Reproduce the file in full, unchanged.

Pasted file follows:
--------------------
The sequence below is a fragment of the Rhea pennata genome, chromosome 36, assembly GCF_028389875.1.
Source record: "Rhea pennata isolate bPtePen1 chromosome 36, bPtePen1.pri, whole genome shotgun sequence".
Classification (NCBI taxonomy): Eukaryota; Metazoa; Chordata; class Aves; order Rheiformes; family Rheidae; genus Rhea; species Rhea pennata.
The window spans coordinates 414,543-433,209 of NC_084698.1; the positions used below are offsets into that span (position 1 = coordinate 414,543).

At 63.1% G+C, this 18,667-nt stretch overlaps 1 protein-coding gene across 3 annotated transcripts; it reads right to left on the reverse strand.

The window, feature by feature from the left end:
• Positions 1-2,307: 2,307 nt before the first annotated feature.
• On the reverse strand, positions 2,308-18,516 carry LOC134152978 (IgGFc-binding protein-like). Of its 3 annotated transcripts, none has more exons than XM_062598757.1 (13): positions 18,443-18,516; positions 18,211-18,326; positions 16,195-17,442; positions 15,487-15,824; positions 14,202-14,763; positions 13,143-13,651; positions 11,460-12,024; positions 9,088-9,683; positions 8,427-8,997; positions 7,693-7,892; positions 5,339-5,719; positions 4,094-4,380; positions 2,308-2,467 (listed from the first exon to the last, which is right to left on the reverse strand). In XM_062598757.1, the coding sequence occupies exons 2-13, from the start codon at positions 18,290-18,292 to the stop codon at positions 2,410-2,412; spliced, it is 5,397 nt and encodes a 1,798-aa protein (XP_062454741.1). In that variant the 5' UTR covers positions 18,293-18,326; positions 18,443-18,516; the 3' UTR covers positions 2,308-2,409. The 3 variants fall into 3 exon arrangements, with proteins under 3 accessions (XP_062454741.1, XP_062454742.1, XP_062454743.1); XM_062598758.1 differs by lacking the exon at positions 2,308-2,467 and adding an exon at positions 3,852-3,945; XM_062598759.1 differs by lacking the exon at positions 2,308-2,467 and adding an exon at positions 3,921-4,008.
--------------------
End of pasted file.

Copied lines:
The sequence below is a fragment of the Rhea pennata genome, chromosome 36, assembly GCF_028389875.1.
Source record: "Rhea pennata isolate bPtePen1 chromosome 36, bPtePen1.pri, whole genome shotgun sequence".
Classification (NCBI taxonomy): Eukaryota; Metazoa; Chordata; class Aves; order Rheiformes; family Rheidae; genus Rhea; species Rhea pennata.
The window spans coordinates 414,543-433,209 of NC_084698.1; the positions used below are offsets into that span (position 1 = coordinate 414,543).

At 63.1% G+C, this 18,667-nt stretch overlaps 1 protein-coding gene across 3 annotated transcripts; it reads right to left on the reverse strand.

The window, feature by feature from the left end:
• Positions 1-2,307: 2,307 nt before the first annotated feature.
• On the reverse strand, positions 2,308-18,516 carry LOC134152978 (IgGFc-binding protein-like). Of its 3 annotated transcripts, none has more exons than XM_062598757.1 (13): positions 18,443-18,516; positions 18,211-18,326; positions 16,195-17,442; positions 15,487-15,824; positions 14,202-14,763; positions 13,143-13,651; positions 11,460-12,024; positions 9,088-9,683; positions 8,427-8,997; positions 7,693-7,892; positions 5,339-5,719; positions 4,094-4,380; positions 2,308-2,467 (listed from the first exon to the last, which is right to left on the reverse strand). In XM_062598757.1, the coding sequence occupies exons 2-13, from the start codon at positions 18,290-18,292 to the stop codon at positions 2,410-2,412; spliced, it is 5,397 nt and encodes a 1,798-aa protein (XP_062454741.1). In that variant the 5' UTR covers positions 18,293-18,326; positions 18,443-18,516; the 3' UTR covers positions 2,308-2,409. The 3 variants fall into 3 exon arrangements, with proteins under 3 accessions (XP_062454741.1, XP_062454742.1, XP_062454743.1); XM_062598758.1 differs by lacking the exon at positions 2,308-2,467 and adding an exon at positions 3,852-3,945; XM_062598759.1 differs by lacking the exon at positions 2,308-2,467 and adding an exon at positions 3,921-4,008.